Realtor groups push for eased mortgage rules as federal campaign gets underway

Real Estate Board of Greater Vancouver wants to see balanced lending and regulation

A real estate sign is pictured in Vancouver, B.C., Tuesday, June, 12, 2018. (THE CANADIAN PRESS Jonathan Hayward)

Real estate associations representing nearly three-quarters of the realtors in Canada have called for federal parties to commit to ease mortgage rules as the election campaign gets underway.

Organizations representing realtors and brokers in Toronto, Vancouver, Calgary, Edmonton, Quebec and Nova Scotia say too much regulation makes ownership unaffordable.

With the federal election set for Oct. 21, the boards and associations have urged federal political parties to commit to revise the mortgage stress test and adapt it to regional differences and changing economic trends.

READ MORE: Greater Victoria residents saw their mortgage payments rise almost five per cent last year

The stress test, made more stringent in 2018 to cool an overheated housing market, requires would-be borrowers to show they could still make payments if faced with higher interest rates or less income.

The associations also want the $750 First-Time Home Buyers Tax Credit replaced with a $2,500 non-refundable tax credit for first-time buyers and are seeking reintroduction of 30-year mortgage amortizations.

Industry groups have been calling for eased rules around home buying for some time, while the CEO of the Canada Mortgage and Housing Corp. has urged the federal government to keep the rules in place to protect the economy from tragic consequences as debt levels soar.

CMHC head Evan Siddall urged in a letter to a federal committee in May that it look beyond the “plain self-interest” of groups advocating for eased rules and see the lowering of home prices as helpful for the long-term health of the economy.

READ MORE: Real estate board calls on Ottawa to revisit mortgage stress test

Ashley Smith, president of the Real Estate Board of Greater Vancouver, said in Thursday’s release that her association believes in responsible lending and regulation, but also wants to see a balance.

“The stress test is causing more harm to hopeful home buyers than it needs to. It’s hurting affordability and stifling people’s ability to meet their housing needs.”

John DiMichele, CEO of the Toronto board, also called for more measures to increase supply, including relaxed rules on mid-density buildings, less red tape, and help on transit-oriented development.

“We need concrete results in the Greater Toronto Area to address the lack of supply.”

Matt Honsberger, president of the Nova Scotia Association of Realtors says no two real estate markets are the same and the inflexible stress test as well as other housing policies ”are simply not solutions that will work across our diverse country.”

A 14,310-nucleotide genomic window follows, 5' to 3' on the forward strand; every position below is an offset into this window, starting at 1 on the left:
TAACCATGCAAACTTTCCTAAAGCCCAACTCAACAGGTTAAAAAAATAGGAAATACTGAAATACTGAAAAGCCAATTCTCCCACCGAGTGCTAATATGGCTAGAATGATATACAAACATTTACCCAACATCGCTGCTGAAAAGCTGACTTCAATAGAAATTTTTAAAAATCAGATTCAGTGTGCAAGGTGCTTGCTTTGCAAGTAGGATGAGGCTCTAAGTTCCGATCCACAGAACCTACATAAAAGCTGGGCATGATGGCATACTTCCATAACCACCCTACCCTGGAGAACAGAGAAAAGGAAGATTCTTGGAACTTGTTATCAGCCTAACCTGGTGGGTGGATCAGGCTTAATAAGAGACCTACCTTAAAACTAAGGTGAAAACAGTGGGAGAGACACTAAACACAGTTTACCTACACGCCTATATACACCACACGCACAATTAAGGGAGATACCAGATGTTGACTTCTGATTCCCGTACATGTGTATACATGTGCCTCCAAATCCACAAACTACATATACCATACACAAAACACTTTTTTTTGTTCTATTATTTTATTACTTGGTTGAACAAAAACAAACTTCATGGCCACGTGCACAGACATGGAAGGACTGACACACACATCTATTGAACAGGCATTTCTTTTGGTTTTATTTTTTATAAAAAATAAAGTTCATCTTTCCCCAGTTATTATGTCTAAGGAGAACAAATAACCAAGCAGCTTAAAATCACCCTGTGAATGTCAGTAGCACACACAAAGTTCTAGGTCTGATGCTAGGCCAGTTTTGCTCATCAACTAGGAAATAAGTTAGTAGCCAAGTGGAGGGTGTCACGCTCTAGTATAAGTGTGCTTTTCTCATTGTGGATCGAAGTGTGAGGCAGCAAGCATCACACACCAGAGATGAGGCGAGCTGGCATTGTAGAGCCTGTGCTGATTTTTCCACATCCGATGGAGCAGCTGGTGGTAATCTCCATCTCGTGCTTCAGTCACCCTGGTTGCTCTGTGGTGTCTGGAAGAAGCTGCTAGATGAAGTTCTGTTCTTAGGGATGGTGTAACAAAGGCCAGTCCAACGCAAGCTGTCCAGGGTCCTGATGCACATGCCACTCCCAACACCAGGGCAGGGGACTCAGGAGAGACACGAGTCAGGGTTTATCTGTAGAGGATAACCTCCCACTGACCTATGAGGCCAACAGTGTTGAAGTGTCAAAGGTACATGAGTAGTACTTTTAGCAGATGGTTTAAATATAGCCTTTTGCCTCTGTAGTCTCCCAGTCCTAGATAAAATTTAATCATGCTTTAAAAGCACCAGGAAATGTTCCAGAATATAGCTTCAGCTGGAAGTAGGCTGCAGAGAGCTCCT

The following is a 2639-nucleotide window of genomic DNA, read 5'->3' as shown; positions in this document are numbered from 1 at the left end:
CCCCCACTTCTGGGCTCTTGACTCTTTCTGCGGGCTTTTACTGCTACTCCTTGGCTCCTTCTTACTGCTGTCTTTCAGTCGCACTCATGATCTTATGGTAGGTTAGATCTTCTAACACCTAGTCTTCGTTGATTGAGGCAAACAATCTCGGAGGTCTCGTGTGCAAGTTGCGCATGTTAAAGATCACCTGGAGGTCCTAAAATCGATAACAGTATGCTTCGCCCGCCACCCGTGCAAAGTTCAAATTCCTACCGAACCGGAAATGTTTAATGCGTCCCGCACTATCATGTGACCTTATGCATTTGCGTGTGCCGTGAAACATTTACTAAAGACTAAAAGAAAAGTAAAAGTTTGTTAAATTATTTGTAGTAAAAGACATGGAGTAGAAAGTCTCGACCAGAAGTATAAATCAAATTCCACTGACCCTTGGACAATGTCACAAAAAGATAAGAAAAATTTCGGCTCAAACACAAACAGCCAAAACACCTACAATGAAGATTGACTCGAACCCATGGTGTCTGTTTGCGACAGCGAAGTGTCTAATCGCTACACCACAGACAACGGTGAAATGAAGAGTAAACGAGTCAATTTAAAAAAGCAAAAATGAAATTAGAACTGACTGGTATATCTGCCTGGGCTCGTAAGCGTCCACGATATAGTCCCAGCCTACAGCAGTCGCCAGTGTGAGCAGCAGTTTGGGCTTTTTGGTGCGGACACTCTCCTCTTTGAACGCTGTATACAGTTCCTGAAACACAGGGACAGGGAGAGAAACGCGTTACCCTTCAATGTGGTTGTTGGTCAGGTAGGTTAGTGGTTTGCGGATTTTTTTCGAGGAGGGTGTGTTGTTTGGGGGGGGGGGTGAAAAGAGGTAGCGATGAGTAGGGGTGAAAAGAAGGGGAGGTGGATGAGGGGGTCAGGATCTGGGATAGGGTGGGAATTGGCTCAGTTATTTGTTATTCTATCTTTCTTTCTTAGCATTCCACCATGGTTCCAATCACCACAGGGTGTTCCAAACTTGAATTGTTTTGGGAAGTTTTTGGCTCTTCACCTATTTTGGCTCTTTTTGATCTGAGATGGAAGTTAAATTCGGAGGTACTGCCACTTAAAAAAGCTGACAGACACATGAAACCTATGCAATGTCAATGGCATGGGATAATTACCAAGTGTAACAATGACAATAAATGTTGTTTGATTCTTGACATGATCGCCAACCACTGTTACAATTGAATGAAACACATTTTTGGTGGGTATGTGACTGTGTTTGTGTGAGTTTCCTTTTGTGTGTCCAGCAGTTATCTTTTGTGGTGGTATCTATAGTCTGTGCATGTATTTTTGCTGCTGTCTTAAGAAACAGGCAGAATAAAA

The Canadian Press

READ MORE: Abbotsford mortgage broker named among top 50 in Canada

Like us on Facebook and follow us on Twitter

Just Posted

MacDuff’s Call: A fond memory, of an old-school teacher

A new year starts in Maple Ridge and Pitt Meadows

Flames lose first game of new season

Maple Ridge junior Bs host White Rock Whalers Friday night

Maple Ridge Bears group hosts public forum Monday

Critical time to keep bears away from human conflict

Signs of recovery in real estate industry

Buyers lining up in Maple Ridge, summer sales close to normal

VIDEO: Vancouver Island mayor details emergency response after fatal bus crash

Sharie Minions says she is ‘appalled’ by condition of road where bus crashed

Conservatives promise tax cut that they say will address Liberal increases

Scheer says the cut would apply to the lowest income bracket

B.C. VIEWS: Cutting wood waste produces some bleeding

Value-added industry slowly grows as big sawmills close

Pedestrian struck and killed by vehicle in Surrey

Investigators were asking anyone who witnessed the incident to come forward

Fewer trees, higher costs blamed for devastating downturn in B.C. forestry

Some say the high cost of logs is the major cause of the industry’s decline in B.C.

Federal food safety watchdog says batch of baby formula recalled

The agency says it’s conducting a food safety investigation

Vancouver’s Tristan Connelly shocks the UFC world

Late replacement upsets big favourite Pereira, main event sees Gaethje stop Cerrone in round one

UVic president offers condolences after two students killed in bus crash

‘We also grieve with those closest to these members of our campus community,’ Cassels says

Coming Home: B.C. fire chief and disaster dog return from hurricane-ravaged Bahamas

The pair spent roughly one week on Great Abaco Island assisting in relief efforts

Most Read